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All the vehicles operating over a network must have running gear that is compatible with the track gauge, and in the earliest days of railways, selection of a proposed railway's track gauge was a key issue.
As the dominant parameter determining interoperability, it is still frequently used as a descriptor of a route or network.
There is a distinction between the nominal track gauge of a network and the actual current track gauge at some locality, due to divergence of the track components from the nominal. Railway engineers use a device to measure the actual track gauge, and this device is also referred to (in another sense of the words) as a track gauge.
Nominal track gauge
The nominal track gauge of a railway system is the distance between the inner faces of the rails of an individual track. In current practice it is specified to be measured at a certain distance below the rail head as the inner faces of the rail head (referred to as the gauge faces) are not necessarily vertical.
The rolling stock used on the network must have running gear (wheelsets) that is compatible with the track gauge of the network, and therefore the track gauge is a key parameter in determining interoperability. (In present practice there are many others—see below.) In many cases in the earliest days of railways, the railway company saw itself as an infrastructure provider only, and therefore independent hauliers needed to provide wagons suited to the track gauge. Colloquially the wagons might be referred to as "four feet gauge wagons", say, if the infrastructure had a track gauge of four feet. This nominal value does not equate to the flange spacing as some freedom is allowed for.
An infrastructure manager might specify new or replacement track components at a slight variation from the nominal gauge for pragmatic reasons.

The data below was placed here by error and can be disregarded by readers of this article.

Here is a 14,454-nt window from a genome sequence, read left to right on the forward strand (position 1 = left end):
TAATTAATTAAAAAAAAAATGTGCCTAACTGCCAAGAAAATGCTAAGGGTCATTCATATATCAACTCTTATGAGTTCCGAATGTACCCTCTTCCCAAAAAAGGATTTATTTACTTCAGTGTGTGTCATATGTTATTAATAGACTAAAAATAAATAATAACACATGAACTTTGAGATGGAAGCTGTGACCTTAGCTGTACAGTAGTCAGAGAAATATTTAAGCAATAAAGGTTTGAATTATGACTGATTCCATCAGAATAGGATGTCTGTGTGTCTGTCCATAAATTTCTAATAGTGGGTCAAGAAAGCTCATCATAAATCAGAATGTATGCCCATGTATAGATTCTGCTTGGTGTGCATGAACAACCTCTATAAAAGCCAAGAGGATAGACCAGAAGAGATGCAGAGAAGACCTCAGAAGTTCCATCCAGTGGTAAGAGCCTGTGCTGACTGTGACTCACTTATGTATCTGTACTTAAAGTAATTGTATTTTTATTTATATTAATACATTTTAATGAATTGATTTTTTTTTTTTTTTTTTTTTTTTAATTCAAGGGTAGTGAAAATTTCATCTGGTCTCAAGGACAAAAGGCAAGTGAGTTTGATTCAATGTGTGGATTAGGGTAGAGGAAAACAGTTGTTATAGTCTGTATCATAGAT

The Imperial units have been established by The Weights and Measures of Act of 1824, establishment itself took place a little later. The United States customary units for length did not agree with the Imperial system, until 1959 when one International yard was defined as 0.9144 meters, i.e. 1 foot as 0.3048 meter and 1 inch as 25.4 mm. The GWR broad gauge was defined at a level of 1/4 inch, using the conversion factor of the International inch that is 6.35 mm.
The list shows the Imperial and other units that have been used for track gauge definitions:
|Unit||SI-equivalent||Track gauge example|
|Imperial feet||304.8 mm|
|Castilian feet||278.6 mm||6 Castilian feet = 1,672 mm (5 ft 5 5⁄6 in), smaller example: 2 Castilian feet = 558 mm (1 ft 9 31⁄32 in)|
|Portuguese feet||5 Portuguese feet = 1,664 mm (5 ft 5 1⁄2 in)|
|Swedish feet||296.904 mm||3 Swedish feet = 891 mm (2 ft 11 1⁄10 in), decimal digit example: 2.7 Swedish feet = 802 mm (2 ft 7 3⁄5 in)|
|Prussian feet (Rheinfuß)||313.85 mm||2 1⁄2 Prussian feet = 785 mm (2 ft 6 9⁄10 in)|
|Austrian fathom||1⁄2 Austrian fathom = 760 mm (2 ft 5 15⁄16 in)|
Selection of gauge
Early track technology
Note: the following is a brief generalisation and there were many local exceptions. Some further detail is at and Permanent way (history), wagonway and plateway and an overview is in Early Railways
In the earliest days of railways, single wagons were manhandled on timber rails, almost always in connection with mineral extraction, either within a mine or quarry or leading from it. Guidance was not at first provided except by human muscle power, but later a number of alternative methods of guiding the wagons were employed. The rails had to be put at a spacing that suited the wagon wheels.
The timber rails wore rapidly and later flat cast iron plates were provided to limit the wear. In some localities the plates were made L-shaped, the upstand of the L providing the guidance; this system is generally referred to as a "plateway".
As the guidance of the wagons was improved, short strings of wagons could be connected and pulled by horses, and the track could be extended away from the immediate vicinity of the mine or quarry, typically to a navigable waterway. The wagons would be made to a consistent pattern and as before, the track would be made to suit the wagons, and the gauge—the spacing of the rails—was more critical. The Penydarren Tramroad of 1802 in South Wales, a plateway, spaced these at 4 ft 4in over the outside of the upstands.